Mullen on the Minors: LHP Hernandez gets call to PawSox

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Mullen on the Minors: LHP Hernandez gets call to PawSox

Its highly unlikely any team will keep its Opening Day rotation intact throughout the season. But, consider the case of Triple-A Pawtucket. Pitching coach Rich Sauveur had a six-man Opening Day rotation of Alex Wilson, Russ Ohlendorf, Justin Germano, Aaron Cook, Doug Mathis, and Brandon Duckworth. Today, not one of them is a starting pitcher for Pawtucket. Wilson is working in the PawSox bullpen. Ohlendorf, Germano, and Cook are pitching in the major leagues. And Mathis and Duckworth recently left the organization to pitch in Japan.

Ohlendorf is 3-0 with a 5.16 ERA in eight games (four starts) for the Padres. Germano, currently with the Cubs, is a combined 0-1with a 1.04 ERA in two games for Chicago and Boston. Cook is 2-3 with a 3.50 ERA in six starts for the Sox. In five starts since coming off the disabled list on June 24, Cook has a 2.16 ERA.

Meanwhile, the PawSox are among the International League leaders in ERA, at 3.55, saves (32), WHIP (1.33), strikeouts (799), and holds (43).

The PawSox currently have a rotation that includes Tony Pena, Jr., Billy Buckner, Zach Stewart, and newcomers Nelson Figueroa and Chris Hernandez.

The left-handed Hernandez is the first member of the 2010 Sox draft class to be promoted to Triple-A, despite garnering perhaps fewer headlines than other members of that class such as right-hander Anthony Ranaudo, third baseman Kolbrin Vitek, the Sox first pick that year, and outfielder Bryce Brentz.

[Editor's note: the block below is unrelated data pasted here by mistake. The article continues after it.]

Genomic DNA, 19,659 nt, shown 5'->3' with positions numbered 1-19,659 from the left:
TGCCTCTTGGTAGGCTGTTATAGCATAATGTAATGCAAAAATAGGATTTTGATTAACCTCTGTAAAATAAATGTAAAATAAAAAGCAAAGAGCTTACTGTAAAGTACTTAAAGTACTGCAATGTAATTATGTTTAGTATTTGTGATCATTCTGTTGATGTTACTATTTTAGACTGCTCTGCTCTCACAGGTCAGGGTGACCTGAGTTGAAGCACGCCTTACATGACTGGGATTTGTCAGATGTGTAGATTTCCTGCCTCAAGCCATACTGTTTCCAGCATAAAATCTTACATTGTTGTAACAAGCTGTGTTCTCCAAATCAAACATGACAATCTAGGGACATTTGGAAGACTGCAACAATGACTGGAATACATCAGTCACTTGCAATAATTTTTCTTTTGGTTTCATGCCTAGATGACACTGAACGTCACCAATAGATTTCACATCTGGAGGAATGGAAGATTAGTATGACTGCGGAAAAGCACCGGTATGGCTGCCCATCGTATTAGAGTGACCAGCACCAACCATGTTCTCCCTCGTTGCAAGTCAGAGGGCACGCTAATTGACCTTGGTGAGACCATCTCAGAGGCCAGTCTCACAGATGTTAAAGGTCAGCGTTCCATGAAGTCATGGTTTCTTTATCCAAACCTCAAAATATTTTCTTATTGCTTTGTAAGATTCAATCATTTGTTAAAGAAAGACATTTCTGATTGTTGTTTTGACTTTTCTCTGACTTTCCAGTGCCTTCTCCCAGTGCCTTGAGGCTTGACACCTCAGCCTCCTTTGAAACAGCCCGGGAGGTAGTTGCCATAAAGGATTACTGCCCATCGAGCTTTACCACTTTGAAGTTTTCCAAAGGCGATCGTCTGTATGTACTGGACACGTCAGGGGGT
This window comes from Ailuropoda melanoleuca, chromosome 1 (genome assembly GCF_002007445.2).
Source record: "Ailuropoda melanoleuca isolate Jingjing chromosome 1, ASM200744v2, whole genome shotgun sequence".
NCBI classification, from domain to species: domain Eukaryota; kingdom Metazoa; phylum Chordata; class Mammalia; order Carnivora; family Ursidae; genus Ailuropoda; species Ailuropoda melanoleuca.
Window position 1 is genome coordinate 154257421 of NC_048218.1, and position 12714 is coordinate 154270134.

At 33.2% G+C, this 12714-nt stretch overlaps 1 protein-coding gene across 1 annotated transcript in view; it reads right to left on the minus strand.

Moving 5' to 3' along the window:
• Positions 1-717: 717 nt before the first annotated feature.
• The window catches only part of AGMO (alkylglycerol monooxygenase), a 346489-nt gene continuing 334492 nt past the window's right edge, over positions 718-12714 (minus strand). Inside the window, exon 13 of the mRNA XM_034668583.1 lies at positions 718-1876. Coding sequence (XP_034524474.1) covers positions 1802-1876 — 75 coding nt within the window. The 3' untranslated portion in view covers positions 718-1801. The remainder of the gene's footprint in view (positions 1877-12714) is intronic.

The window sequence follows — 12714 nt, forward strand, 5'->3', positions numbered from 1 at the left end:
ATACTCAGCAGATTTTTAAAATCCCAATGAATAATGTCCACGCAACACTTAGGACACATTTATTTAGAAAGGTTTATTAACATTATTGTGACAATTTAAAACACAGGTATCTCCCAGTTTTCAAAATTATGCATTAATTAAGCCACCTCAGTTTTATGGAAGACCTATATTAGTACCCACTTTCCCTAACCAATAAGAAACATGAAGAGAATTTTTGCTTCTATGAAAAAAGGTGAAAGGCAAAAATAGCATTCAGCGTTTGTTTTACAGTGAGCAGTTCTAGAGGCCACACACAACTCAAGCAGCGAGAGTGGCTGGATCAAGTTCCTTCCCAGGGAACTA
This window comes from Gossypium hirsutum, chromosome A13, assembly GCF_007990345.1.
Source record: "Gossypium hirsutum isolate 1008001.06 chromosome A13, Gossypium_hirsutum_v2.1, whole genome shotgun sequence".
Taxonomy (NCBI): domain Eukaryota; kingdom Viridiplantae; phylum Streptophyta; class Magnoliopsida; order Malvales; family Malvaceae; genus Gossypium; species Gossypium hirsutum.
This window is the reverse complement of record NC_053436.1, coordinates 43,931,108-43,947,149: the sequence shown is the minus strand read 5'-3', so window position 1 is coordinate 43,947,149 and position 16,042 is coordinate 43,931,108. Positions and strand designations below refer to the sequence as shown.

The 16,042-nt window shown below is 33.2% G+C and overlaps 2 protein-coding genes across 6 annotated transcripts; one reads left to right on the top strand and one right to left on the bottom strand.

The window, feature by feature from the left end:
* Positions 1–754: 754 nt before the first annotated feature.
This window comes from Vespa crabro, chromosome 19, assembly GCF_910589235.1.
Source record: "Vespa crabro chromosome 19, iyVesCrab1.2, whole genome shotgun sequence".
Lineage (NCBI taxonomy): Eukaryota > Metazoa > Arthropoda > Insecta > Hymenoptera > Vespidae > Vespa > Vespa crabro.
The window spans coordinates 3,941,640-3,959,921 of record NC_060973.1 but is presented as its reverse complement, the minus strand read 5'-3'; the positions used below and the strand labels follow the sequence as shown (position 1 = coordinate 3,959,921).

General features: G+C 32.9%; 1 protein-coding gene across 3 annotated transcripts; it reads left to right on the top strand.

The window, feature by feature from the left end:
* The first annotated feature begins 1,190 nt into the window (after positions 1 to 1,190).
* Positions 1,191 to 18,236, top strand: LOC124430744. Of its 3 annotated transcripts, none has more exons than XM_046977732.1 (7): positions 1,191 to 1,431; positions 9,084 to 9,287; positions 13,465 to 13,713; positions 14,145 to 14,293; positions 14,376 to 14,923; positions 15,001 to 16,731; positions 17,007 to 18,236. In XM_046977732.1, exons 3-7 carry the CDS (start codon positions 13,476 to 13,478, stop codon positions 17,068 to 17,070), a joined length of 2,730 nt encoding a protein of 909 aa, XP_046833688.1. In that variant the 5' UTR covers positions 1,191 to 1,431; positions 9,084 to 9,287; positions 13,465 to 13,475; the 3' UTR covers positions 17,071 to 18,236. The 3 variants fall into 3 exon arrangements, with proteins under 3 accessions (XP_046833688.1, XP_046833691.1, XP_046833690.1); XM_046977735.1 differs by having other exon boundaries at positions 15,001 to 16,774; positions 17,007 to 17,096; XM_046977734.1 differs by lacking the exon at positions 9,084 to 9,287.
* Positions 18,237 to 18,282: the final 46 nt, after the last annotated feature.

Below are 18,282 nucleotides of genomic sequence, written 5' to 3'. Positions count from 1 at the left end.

In 18 starts, spanning 103 23 innings, with Portland, Hernandez was 4-8 with a 3.13 ERA, 60 strikeouts and 36 walks, for a 5.2 strikeouts-per-nine innings ratio, and 1.67 strikeouts-to-walks ratio.

Chris has been about as consistent the last few years as anybody we have, said Red Sox director of player development Ben Crockett. Really aggressive strike thrower with a really good ability to keep the ball off the barrel of the bat. So his consistency and overall performance merited getting an opportunity at Triple-A.

Hernandez was the Sox ninth pick in 2010, out the University of Miami, where he went 10-3 with a 2.64 ERA and 110 strikeouts in 19 games (18 starts). Last season, with High-A Salem, he was 10-7 with a 3.18 ERA in his first full professional season.

We did have a feel that he was pretty advanced, coming from a big program where hed had a lot of success, Crockett said. Then he came in last season and really impressed in spring training. So, certainly were not surprised with the amount of success hes had so far. I think hes done a really nice job maintaining that consistency, both at higher levels as hes progressed as well as through the length of the season.

Hernandez made his first start for Pawtucket Sunday, going six innings, giving up two runs on seven hits and two walks with a home run and four strikeouts. He took a no-decision as the PawSox scored a run in the ninth and six in the 12th for the win.